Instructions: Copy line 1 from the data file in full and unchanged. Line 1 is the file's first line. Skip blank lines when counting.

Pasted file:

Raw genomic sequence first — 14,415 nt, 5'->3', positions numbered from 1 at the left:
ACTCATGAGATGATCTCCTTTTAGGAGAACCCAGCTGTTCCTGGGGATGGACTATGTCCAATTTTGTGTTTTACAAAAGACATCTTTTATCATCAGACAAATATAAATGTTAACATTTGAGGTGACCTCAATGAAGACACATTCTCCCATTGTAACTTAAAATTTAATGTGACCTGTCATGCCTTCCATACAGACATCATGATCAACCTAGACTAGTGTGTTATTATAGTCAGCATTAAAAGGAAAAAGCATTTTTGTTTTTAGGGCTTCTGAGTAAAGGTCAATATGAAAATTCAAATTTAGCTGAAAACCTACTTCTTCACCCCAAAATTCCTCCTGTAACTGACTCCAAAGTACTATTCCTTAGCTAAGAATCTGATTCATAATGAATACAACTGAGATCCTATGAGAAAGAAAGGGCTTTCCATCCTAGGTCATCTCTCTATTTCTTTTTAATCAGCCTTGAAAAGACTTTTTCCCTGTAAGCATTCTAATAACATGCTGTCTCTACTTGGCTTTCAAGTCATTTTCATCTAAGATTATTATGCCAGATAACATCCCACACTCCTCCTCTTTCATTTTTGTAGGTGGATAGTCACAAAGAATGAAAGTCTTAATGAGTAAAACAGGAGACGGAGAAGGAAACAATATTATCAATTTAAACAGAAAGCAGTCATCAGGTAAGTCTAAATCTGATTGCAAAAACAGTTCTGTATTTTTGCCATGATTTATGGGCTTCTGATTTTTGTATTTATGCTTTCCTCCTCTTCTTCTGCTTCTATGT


Raw genomic sequence first — 14,415 nt, 5'->3', positions numbered from 1 at the left: